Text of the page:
ABSTRACT Plants growing in acid sulphate soils are subject to high levels of Al availability, which may have effects on the growth and distribution of these species. Although Fe availability is also high in acid sulphate soils, little is known about the effect of Fe on the growth of native plants in these soils. Two species dominating this soil type in Asia, viz. Melastoma malabathricum and Miscanthus sinensis were grown hydroponically in a nutrient solution with different concentrations of Al and Fe. Melastoma malabathricum is found to be sensitive to Fe (40 and 100 m). Application of 500 m Al, however, completely ameliorates Fe toxicity and is associated with a decrease of Fe concentration in shoots and roots. The primary reason for the Al-induced growth enhancement of M. malabathricum is considered to be the Al-induced reduction of toxic Fe accumulation in roots and shoots. Therefore, Al is nearly essential for M. malabathricum when growing in acid sulphate soils. In contrast, application of both Fe and Al does not reduce the growth of M. sinensis, and Al application does not result in lower shoot concentrations of Fe, suggesting that this grass species has developed different mechanisms for adaptation to acid sulphate soils. [source]

Comparison of the nutrient ecology of coastal Banksia grandis elfinwood (windswept shrub-like form) and low trees, Cape Leeuwin-Naturaliste National Park, Western Australia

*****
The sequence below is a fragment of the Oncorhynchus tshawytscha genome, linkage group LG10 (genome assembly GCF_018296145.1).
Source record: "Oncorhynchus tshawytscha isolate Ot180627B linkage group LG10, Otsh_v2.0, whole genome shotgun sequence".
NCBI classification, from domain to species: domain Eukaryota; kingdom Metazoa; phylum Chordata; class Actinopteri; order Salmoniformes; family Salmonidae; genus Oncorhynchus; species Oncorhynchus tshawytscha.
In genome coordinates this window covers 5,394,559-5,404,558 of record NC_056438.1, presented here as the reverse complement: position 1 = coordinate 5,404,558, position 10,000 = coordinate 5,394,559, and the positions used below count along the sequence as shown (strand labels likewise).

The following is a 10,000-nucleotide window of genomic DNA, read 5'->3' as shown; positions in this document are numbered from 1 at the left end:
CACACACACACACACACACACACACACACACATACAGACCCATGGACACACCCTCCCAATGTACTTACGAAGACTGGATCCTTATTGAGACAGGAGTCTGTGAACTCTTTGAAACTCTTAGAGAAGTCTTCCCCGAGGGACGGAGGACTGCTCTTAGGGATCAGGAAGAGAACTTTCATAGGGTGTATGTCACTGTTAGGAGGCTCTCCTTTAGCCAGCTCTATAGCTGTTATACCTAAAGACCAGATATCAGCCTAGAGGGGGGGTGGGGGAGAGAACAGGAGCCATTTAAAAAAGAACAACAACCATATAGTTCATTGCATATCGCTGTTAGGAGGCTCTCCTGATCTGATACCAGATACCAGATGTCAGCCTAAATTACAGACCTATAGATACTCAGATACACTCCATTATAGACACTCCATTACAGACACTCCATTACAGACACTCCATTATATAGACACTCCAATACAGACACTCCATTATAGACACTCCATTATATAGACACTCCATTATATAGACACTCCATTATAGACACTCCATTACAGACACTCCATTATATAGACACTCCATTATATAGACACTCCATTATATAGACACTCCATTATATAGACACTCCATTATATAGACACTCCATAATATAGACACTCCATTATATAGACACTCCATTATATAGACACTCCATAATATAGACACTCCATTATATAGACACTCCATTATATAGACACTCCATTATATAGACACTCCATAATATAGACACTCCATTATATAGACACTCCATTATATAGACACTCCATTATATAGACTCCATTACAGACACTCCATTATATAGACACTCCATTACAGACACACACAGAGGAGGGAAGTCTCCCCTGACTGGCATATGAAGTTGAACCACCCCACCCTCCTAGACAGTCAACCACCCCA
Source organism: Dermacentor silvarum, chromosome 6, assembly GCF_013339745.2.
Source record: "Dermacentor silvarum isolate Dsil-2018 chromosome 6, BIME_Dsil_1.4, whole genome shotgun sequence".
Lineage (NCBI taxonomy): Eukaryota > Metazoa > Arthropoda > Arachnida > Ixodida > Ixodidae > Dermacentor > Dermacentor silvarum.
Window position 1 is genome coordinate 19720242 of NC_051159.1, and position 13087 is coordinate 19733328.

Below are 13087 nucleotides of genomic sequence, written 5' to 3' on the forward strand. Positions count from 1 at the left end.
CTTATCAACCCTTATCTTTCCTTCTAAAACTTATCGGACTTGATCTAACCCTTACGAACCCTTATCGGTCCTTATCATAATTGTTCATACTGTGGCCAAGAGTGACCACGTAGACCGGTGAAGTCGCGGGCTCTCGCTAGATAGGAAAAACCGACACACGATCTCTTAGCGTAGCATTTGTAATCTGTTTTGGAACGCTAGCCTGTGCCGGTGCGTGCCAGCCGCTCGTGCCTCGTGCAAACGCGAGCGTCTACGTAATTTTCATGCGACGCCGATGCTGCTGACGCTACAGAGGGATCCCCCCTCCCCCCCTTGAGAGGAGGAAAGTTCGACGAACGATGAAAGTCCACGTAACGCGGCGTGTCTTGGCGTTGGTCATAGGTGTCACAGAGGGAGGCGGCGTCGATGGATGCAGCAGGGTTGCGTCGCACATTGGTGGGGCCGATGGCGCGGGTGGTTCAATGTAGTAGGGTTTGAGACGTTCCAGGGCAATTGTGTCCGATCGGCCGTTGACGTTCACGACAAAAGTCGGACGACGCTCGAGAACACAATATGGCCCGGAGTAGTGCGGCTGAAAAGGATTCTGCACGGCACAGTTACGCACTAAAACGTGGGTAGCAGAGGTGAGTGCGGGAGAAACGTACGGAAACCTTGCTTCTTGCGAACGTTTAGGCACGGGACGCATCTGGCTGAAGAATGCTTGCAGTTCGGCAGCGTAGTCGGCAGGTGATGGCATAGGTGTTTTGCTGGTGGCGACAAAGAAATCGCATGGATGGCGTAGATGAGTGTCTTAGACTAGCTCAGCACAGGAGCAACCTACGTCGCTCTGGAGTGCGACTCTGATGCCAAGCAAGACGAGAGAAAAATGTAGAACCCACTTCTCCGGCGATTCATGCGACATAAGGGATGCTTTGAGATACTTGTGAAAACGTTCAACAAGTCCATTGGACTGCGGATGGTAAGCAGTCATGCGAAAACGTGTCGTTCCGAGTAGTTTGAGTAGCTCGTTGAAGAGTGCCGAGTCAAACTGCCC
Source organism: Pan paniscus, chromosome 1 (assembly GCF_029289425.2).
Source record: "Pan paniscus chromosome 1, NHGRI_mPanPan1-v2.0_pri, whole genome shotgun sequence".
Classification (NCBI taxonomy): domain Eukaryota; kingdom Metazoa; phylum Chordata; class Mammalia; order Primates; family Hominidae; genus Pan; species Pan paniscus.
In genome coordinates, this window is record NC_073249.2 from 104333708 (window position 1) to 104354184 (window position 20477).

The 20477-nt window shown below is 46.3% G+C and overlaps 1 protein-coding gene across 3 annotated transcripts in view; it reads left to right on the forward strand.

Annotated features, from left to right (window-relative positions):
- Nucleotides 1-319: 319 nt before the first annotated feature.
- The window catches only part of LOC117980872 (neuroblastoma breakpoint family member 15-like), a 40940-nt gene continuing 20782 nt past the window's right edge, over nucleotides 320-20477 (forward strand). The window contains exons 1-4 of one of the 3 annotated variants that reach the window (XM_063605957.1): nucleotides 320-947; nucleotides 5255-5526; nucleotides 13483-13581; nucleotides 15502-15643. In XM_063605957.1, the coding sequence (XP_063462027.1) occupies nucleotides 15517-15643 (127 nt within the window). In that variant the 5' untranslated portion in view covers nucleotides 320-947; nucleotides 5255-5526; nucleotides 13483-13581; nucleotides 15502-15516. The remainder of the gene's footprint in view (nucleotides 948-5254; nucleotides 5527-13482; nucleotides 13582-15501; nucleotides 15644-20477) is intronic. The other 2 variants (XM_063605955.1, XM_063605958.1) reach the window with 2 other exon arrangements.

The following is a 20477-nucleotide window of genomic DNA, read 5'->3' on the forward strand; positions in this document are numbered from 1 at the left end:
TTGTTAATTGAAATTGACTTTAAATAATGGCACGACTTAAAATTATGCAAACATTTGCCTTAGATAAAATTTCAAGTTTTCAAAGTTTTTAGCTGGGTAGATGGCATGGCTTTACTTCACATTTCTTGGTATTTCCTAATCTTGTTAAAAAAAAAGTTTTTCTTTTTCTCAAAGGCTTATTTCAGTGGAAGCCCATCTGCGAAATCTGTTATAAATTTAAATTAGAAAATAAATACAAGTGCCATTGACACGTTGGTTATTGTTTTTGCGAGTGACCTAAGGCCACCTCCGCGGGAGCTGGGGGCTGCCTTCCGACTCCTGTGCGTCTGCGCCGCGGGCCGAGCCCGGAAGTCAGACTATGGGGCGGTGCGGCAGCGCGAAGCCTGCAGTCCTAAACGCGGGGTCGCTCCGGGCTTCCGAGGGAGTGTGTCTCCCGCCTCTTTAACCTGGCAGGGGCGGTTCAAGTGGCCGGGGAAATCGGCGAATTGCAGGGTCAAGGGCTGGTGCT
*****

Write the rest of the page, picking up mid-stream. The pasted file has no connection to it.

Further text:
Abstract Trees growing along windy coasts often have canopies that are greatly reduced in size by the sculpting effects of wind and salt spray. Trees with environmentally reduced stature are called elfinwood (windswept shrub-form or krummholz) and are ecologically important because they represent outposts growing at the limit of tree success. The purpose of this study was to assess if Banksia grandis elfinwood growing at Cape Leeuwin had a different nutrient status than normal low-form (LF) trees growing nearby, and if nutrient deficiencies, toxicities and/or imbalances were among the limiting factors imposed on elfinwood. The concentrations of N, P, K, Ca, Mg, Na, Cl,, Fe, Mn, Zn, Cu, Mo and B were analysed for mature green foliage, immature foliage, foliage litter, flowers and soil. When the elfinwood and LF trees were compared, the foliar nutrient status was generally similar, except that elfinwood foliage had significantly higher mean concentrations of N, Zn and Cu, while LF trees had higher Fe and Mn contents. Many nutrients were conserved before leaves were shed in both elfinwood and LF trees, including N, P, K, Na, Cl,, Mn and Cu (LF trees also conserved Ca and Mg). However, elfinwood and LF tree-litter contained significantly higher Fe concentrations than green foliage (elfinwood litter also had higher levels of Mg and B). It is tempting to suggest that the translocation of Fe into leaves before they were shed is a regulation mechanism to prevent Fe toxicity, or imbalance in the Fe : Mn ratio. Proteoid roots strongly acidify the soil to mobilize P, which also chemically reduces Fe+3 to plant-available Fe+2. The increased supply of Fe+2 in the rhizosphere, caused by the action of proteoid roots, might tend to defeat self-regulation of Fe uptake. It is possible that excess Fe accumulation in the plant might be regulated, in part, by exporting Fe into the leaves before they are shed. The nutrient status of B. grandis elfinwood is compared with mountain elfinwood of North America. The extreme habitat of coastal elfinwood provides many theoretical pathways for nutrient limitation, but B. grandis elfinwood at Cape Leeuwin does not appear to be nutrient deficient. [source]